Light-weight, portable lawn chairs can often save the day when a child gets tired or the fish won’t bite. Keep a sharp eye out for any shoreline hazards or rocky, treacherous areas where foot travel could be difficult or even dangerous and always obey any and all signs indicating such dangers. For our kids’ fishing events we like to utilize places that have adequate shade in case the temperatures start to soar. Always be aware of your surroundings and roadways and weather conditions for the day and evening hours. Avoid outings whenever storms or rain is predicted.
Keep it Fun
The main goal is for children to enjoy the experience of catching, touching, observing and respecting fish and other wildlife that you may encounter. This is their day afield, not yours. They may stray from staring at a bobber in favor of catching a crayfish, watching a bullfrog or just wading and playing in shallow water on a hot summer day. My granddaughter Elena just turned nine and she has a passion for kayaking, but she is only moderately interested in fishing. With a keen eye for wildlife, she often spots deer, hawks and other animals as a part of the total fishing experience.
Understand that a child’s passion for angling may not be equal to yours. As time marches on and they grow in their outdoor heritage, you will know whether or not fishing is the sport for them. The days of trophy bass or rockfish are down the road. But for now, willing bluegills and perch are usually all that is needed to kick-off a lifetime love for fish and fishing. Keep it simple, keep it safe, but above all…keep it fun!
- Children’s Fishing Events…the Maryland Department of Natural Resources lists a number of children’s fishing events and derbies throughout the year and this is a great way to get started if you need help.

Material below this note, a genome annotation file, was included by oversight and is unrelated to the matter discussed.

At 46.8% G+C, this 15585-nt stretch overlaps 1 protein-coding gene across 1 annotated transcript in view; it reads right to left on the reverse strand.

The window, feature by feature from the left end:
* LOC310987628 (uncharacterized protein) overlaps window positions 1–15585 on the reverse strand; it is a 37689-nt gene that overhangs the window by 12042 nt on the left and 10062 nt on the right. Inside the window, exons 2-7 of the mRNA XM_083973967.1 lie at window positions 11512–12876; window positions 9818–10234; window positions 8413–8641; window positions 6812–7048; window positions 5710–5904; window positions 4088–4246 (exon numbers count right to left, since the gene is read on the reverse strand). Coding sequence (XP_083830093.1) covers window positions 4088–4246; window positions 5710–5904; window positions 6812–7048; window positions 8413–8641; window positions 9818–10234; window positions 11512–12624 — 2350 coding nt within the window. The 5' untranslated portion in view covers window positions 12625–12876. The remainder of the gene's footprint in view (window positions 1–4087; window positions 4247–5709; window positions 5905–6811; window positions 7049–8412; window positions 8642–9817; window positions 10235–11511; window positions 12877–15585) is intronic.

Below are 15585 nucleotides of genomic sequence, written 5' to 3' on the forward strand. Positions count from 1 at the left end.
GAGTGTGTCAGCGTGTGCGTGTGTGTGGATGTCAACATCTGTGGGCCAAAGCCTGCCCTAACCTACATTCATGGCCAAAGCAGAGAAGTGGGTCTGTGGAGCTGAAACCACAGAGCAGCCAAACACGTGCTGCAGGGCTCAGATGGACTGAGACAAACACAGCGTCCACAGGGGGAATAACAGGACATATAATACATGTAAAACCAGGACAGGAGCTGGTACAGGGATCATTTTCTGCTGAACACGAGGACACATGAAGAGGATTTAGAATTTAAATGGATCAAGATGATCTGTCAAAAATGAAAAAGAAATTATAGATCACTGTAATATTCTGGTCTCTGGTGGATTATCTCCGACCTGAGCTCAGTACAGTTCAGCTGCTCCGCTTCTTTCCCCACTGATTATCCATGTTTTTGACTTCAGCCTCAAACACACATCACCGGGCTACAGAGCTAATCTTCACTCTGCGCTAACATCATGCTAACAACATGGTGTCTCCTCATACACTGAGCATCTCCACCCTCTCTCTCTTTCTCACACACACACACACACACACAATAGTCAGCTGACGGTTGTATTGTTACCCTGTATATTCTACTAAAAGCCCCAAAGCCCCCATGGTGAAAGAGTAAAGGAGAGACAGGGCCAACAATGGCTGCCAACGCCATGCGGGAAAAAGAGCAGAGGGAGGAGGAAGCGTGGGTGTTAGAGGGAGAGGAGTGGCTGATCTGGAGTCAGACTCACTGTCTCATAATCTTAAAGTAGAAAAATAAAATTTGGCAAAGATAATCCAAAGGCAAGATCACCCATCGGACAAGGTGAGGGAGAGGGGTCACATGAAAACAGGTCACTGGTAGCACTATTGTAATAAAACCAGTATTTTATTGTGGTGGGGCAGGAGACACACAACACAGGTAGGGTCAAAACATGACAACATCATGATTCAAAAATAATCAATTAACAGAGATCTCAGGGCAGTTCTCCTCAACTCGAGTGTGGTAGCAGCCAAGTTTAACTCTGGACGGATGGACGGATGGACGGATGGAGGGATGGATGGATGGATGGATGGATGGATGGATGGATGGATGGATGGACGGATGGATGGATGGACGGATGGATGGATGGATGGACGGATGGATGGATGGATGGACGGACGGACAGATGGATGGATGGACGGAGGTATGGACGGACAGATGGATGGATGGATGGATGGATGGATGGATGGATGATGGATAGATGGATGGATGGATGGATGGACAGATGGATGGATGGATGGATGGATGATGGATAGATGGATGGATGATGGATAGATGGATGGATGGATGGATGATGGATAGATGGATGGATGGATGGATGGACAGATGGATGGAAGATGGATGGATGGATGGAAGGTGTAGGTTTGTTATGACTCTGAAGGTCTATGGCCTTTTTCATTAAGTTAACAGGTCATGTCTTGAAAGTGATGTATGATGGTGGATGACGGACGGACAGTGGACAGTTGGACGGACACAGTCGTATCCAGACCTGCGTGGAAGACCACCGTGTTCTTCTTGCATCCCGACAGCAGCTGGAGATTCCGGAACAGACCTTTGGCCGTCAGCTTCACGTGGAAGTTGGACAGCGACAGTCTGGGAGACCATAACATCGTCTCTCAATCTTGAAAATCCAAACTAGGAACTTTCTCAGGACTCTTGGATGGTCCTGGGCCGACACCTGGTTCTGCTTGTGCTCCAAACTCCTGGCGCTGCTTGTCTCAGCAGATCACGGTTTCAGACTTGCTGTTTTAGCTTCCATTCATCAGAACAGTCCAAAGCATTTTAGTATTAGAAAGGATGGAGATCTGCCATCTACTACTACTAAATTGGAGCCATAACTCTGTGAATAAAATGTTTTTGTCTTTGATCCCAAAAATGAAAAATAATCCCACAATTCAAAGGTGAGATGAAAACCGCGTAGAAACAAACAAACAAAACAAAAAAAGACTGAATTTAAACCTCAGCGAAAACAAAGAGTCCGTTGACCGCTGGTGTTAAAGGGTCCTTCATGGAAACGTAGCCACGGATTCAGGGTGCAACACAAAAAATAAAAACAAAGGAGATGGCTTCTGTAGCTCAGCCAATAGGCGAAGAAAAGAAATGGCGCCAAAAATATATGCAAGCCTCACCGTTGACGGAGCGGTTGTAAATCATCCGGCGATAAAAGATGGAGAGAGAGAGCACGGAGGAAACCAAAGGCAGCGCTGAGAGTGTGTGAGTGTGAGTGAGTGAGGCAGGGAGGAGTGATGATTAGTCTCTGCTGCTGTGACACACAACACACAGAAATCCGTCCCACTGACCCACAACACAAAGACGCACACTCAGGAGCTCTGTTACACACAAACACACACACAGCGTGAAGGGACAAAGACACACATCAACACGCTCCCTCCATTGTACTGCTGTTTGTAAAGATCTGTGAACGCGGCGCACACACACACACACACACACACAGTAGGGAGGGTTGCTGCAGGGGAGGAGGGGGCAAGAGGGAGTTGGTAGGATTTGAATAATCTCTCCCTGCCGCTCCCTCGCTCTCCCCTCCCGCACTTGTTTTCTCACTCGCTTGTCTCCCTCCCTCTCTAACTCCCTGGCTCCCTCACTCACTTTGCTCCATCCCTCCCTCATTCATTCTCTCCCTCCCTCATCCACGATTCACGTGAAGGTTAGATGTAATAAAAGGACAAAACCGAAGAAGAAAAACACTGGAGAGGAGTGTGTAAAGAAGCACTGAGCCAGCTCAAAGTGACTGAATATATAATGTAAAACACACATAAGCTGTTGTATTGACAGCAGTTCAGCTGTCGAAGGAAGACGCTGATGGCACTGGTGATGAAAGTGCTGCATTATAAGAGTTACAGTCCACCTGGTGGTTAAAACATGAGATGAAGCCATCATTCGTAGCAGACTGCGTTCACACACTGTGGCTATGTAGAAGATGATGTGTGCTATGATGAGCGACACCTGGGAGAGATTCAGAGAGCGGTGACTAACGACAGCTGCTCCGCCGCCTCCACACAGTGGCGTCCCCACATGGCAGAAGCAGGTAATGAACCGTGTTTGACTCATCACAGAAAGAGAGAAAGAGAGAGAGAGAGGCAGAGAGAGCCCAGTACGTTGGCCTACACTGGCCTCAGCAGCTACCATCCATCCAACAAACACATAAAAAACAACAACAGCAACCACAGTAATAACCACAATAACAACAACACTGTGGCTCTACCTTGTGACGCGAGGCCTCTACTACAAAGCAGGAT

- My First Fish Awards…the Maryland Department of Natural Resources offers First Fish Awards for youth and beginning anglers of all ages and all species… a great way to celebrate a landmark event and keep the fire burning!
- Take advantage of any and all youth day hunts, fishing events and Free Fishing days in Maryland waters.
- Familiarize yourself with any angling regulations that would apply to any areas you plan to fish before venturing out. Know the seasons, creel, length limits and secure applicable licenses, tags or stamps that are required for those areas you plan to visit.
The state of Maryland also has a significant number of free fishing areas. These areas are great for adults who may not have a fishing license and want to give it a try.
Make sure you have a valid fishing license. Even if you are helping a child out, any adult who is directly involved in the fishing outing (handling of rod and reel, getting fish off-hook, etc.) must hold a current Maryland Fishing License.
Whether you’re planning a few hours on the water or a longer family getaway, check out the Plan Your Trip section of our website to find lodging options, fishing charters and guides, and outdoor retailers to get the most out of fishing in Maryland.
And, if you’re looking to turn your fishing trip into a road trip, there’s no better way to experience the beauty of Maryland than traveling its scenic byways.
This post was written by Jim Gronaw
Images courtesy of the author